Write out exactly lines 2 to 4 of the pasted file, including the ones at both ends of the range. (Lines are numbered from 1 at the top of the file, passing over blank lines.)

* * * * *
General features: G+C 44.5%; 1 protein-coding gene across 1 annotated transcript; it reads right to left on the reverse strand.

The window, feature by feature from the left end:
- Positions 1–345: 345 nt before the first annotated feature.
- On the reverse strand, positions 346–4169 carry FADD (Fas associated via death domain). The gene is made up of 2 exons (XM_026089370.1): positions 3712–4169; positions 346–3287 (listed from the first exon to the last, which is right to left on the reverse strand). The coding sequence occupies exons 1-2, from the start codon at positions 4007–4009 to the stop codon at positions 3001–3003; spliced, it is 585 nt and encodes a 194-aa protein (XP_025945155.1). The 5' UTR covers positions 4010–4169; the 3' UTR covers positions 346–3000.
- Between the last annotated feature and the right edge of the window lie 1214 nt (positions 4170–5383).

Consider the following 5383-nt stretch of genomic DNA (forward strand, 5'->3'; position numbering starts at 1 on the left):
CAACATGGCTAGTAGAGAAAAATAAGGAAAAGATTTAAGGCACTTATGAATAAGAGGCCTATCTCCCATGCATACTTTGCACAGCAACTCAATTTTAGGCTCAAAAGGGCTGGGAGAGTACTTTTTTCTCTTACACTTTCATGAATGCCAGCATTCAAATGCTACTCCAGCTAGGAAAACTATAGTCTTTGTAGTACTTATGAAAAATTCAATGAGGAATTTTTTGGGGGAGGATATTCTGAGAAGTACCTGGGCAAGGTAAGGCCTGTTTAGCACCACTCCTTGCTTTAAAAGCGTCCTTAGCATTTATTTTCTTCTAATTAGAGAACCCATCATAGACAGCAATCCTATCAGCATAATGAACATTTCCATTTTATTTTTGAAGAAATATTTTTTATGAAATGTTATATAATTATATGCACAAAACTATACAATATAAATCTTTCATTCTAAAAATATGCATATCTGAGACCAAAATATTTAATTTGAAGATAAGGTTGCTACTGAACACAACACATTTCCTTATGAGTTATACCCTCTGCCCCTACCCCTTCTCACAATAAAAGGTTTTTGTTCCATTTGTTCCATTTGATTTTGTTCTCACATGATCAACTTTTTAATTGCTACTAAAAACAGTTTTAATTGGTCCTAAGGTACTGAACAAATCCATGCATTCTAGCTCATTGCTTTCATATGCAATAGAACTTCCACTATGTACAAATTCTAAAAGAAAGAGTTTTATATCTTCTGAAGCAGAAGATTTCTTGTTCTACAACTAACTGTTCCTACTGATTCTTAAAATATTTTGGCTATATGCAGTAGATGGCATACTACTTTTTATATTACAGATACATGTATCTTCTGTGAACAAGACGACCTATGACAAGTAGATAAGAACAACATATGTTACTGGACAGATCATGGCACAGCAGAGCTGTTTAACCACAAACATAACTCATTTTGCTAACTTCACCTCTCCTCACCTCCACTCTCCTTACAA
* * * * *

The window, feature by feature from the left end:
- Positions 1–345: 345 nt before the first annotated feature.
- On the reverse strand, positions 346–4169 carry FADD (Fas associated via death domain). The gene is made up of 2 exons (XM_026089370.1): positions 3712–4169; positions 346–3287 (listed from the first exon to the last, which is right to left on the reverse strand). The coding sequence occupies exons 1-2, from the start codon at positions 4007–4009 to the stop codon at positions 3001–3003; spliced, it is 585 nt and encodes a 194-aa protein (XP_025945155.1). The 5' UTR covers positions 4010–4169; the 3' UTR covers positions 346–3000.